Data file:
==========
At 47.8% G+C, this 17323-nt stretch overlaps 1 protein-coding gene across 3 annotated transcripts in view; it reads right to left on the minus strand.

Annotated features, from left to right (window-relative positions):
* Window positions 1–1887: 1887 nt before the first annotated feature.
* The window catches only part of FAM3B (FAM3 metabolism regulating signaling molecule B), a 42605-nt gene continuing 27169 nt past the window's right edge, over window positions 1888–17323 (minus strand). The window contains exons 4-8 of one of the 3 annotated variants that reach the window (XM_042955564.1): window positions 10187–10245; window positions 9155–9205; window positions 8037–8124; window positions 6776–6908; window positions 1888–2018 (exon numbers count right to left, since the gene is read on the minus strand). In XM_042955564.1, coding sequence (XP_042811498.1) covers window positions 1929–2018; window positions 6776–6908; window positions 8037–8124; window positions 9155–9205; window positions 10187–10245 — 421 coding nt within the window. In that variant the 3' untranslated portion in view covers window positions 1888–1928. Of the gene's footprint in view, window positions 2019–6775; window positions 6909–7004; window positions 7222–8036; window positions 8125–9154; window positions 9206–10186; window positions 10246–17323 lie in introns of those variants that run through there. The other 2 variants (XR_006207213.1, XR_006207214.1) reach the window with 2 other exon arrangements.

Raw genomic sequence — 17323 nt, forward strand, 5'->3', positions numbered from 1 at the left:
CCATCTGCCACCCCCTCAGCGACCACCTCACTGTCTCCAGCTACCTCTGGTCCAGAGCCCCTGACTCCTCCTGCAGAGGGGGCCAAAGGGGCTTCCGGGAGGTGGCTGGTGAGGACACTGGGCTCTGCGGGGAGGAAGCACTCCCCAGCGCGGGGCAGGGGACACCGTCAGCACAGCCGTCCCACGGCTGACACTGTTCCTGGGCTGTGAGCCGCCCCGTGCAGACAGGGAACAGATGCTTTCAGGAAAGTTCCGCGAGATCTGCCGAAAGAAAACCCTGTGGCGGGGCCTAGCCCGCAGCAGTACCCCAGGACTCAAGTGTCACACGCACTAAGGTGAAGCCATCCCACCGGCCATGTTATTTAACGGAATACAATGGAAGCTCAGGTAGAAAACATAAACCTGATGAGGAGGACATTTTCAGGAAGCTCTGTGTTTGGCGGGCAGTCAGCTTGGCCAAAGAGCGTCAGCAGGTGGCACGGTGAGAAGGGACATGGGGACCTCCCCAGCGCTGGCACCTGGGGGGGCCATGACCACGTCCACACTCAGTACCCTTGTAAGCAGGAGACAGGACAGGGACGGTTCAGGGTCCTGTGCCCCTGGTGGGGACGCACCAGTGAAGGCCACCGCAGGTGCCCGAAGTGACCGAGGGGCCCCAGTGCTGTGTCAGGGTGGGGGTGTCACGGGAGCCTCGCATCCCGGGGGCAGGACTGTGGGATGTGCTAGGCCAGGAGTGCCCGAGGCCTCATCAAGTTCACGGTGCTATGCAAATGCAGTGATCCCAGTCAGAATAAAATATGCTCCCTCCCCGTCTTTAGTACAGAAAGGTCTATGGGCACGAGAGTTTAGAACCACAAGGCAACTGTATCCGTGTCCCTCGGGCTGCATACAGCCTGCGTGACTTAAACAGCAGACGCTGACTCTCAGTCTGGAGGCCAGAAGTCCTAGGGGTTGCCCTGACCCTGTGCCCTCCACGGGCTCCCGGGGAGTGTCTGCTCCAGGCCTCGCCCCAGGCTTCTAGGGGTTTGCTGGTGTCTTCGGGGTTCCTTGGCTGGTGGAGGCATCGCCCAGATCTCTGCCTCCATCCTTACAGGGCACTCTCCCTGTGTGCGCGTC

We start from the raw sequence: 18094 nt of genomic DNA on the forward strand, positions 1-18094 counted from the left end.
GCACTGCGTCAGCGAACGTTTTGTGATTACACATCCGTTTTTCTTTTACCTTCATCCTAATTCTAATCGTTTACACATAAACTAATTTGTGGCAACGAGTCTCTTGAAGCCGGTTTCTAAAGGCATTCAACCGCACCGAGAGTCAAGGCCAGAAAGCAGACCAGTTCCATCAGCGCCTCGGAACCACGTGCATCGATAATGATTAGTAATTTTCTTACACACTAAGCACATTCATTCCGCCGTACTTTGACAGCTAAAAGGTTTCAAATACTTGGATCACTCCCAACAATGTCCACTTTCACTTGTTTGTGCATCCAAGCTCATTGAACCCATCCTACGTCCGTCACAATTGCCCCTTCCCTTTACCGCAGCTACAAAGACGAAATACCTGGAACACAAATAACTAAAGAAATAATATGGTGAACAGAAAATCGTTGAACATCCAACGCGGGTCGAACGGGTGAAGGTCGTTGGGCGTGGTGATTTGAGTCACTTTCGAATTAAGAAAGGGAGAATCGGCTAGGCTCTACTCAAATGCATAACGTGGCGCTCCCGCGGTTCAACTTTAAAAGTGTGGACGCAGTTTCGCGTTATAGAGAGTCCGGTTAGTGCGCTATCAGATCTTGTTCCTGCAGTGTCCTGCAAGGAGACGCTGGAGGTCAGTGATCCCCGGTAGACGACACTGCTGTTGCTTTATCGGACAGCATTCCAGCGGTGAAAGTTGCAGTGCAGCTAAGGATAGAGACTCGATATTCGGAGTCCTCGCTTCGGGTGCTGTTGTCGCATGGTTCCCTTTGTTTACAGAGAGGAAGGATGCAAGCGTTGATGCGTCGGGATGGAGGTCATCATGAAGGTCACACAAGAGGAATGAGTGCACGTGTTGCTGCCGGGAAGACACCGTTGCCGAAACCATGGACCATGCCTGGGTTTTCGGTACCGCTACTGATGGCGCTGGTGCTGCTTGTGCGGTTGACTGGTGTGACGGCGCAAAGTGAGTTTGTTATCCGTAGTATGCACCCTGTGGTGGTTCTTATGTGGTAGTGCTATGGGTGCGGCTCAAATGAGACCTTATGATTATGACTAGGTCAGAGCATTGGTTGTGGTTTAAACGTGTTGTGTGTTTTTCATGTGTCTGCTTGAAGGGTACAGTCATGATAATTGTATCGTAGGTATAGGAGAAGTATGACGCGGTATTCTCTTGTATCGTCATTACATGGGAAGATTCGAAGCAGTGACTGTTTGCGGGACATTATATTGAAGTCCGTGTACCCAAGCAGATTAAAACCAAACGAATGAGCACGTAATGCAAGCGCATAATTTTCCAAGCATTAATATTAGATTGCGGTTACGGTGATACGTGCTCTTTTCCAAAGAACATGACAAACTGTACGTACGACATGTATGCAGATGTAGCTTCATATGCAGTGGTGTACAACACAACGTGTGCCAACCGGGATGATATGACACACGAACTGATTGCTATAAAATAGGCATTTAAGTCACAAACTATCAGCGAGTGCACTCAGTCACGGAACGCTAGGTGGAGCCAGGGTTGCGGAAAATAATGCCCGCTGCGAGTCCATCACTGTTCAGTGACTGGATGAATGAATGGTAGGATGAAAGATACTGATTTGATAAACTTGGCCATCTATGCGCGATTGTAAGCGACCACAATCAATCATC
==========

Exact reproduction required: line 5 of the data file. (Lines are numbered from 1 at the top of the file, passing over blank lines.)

Raw genomic sequence — 17323 nt, forward strand, 5'->3', positions numbered from 1 at the left: